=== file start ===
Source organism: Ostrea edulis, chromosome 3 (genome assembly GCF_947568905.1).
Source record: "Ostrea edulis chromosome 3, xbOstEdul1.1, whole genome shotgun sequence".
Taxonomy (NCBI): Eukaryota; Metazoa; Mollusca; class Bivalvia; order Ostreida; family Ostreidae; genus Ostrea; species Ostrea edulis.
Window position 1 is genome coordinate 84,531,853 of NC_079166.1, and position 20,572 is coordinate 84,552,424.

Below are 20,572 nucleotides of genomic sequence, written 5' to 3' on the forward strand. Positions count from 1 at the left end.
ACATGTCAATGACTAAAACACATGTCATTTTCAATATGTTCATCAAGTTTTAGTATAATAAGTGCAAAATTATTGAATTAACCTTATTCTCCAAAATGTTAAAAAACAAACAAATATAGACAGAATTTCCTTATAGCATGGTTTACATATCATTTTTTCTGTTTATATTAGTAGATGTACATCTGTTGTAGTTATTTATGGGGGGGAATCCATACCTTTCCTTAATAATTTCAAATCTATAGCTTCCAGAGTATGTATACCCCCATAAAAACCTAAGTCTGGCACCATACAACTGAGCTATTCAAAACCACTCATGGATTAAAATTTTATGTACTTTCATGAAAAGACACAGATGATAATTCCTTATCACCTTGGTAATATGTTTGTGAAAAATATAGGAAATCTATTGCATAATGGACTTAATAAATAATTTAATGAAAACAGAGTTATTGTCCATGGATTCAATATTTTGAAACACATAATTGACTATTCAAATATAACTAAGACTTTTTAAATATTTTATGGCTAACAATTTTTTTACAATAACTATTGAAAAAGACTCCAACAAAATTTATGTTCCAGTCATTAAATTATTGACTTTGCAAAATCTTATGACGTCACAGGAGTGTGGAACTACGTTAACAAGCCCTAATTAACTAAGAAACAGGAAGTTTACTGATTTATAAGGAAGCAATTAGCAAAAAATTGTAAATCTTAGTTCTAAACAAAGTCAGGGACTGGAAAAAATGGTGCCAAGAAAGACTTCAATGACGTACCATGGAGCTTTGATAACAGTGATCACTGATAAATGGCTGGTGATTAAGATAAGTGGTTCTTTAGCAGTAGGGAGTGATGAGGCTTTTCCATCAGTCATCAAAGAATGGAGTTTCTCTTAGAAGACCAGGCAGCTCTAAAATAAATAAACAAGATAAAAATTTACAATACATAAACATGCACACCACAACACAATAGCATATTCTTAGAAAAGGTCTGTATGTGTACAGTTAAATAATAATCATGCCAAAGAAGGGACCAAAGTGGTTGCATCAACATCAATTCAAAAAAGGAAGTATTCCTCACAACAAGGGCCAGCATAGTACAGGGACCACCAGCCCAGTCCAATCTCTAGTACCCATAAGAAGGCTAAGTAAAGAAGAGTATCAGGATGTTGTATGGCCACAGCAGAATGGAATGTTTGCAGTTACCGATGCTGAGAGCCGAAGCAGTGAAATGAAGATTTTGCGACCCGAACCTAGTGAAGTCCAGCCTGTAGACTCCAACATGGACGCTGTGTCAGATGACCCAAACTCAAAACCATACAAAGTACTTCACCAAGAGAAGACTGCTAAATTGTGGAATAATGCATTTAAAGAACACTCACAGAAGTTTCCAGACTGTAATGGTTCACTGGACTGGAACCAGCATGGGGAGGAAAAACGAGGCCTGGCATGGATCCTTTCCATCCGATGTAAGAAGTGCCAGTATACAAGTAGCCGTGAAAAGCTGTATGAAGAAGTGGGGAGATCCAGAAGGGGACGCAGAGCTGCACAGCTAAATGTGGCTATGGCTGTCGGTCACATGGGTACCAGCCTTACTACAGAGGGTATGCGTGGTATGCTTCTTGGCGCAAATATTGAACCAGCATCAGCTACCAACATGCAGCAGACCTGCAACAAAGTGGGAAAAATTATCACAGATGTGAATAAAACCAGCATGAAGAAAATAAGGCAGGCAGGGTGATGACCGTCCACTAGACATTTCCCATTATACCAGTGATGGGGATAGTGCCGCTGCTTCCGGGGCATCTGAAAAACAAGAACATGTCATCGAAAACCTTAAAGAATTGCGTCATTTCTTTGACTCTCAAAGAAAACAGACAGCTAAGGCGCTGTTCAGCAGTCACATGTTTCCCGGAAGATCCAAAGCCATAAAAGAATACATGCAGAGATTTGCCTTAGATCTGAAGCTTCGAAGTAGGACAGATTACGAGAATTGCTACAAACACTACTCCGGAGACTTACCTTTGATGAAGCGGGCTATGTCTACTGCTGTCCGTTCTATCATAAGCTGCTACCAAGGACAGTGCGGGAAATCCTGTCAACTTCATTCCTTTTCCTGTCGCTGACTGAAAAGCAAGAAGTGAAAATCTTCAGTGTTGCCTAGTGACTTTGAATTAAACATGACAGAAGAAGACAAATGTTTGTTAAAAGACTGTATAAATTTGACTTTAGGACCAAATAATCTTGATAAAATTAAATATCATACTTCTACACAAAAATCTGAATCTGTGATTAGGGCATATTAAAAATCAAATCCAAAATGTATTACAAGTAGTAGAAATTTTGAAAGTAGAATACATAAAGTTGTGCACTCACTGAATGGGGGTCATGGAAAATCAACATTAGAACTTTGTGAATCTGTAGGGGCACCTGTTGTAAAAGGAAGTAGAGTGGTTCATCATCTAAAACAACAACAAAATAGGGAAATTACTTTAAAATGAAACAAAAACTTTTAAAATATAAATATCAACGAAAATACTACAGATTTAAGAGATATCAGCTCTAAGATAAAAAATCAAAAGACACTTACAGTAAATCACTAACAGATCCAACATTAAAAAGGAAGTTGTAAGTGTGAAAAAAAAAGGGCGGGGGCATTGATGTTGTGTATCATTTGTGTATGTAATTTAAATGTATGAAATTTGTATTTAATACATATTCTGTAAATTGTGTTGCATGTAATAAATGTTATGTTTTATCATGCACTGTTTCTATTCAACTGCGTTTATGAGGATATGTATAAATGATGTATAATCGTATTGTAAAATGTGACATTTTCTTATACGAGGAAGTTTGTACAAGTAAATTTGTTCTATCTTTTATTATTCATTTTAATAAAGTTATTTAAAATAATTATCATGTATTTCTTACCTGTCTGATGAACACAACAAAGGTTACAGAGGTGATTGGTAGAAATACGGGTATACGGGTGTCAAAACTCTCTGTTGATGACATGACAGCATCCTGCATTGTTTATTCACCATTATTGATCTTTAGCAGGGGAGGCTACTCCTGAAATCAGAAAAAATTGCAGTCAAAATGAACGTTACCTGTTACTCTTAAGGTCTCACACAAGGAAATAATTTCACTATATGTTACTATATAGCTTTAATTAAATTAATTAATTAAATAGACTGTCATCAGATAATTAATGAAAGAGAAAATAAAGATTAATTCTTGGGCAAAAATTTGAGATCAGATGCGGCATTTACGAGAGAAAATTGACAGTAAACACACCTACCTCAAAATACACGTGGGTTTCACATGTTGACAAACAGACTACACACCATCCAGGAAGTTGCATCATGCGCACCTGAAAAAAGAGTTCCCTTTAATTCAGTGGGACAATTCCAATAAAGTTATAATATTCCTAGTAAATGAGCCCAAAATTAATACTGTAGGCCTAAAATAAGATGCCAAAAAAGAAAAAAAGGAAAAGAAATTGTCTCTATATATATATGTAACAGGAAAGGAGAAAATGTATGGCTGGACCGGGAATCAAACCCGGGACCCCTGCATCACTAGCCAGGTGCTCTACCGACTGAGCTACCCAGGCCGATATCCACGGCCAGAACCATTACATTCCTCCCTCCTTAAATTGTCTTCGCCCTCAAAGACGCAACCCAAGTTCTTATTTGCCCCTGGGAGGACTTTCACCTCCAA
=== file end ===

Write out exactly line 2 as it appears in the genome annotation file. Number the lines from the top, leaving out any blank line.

Source record: "Ostrea edulis chromosome 3, xbOstEdul1.1, whole genome shotgun sequence".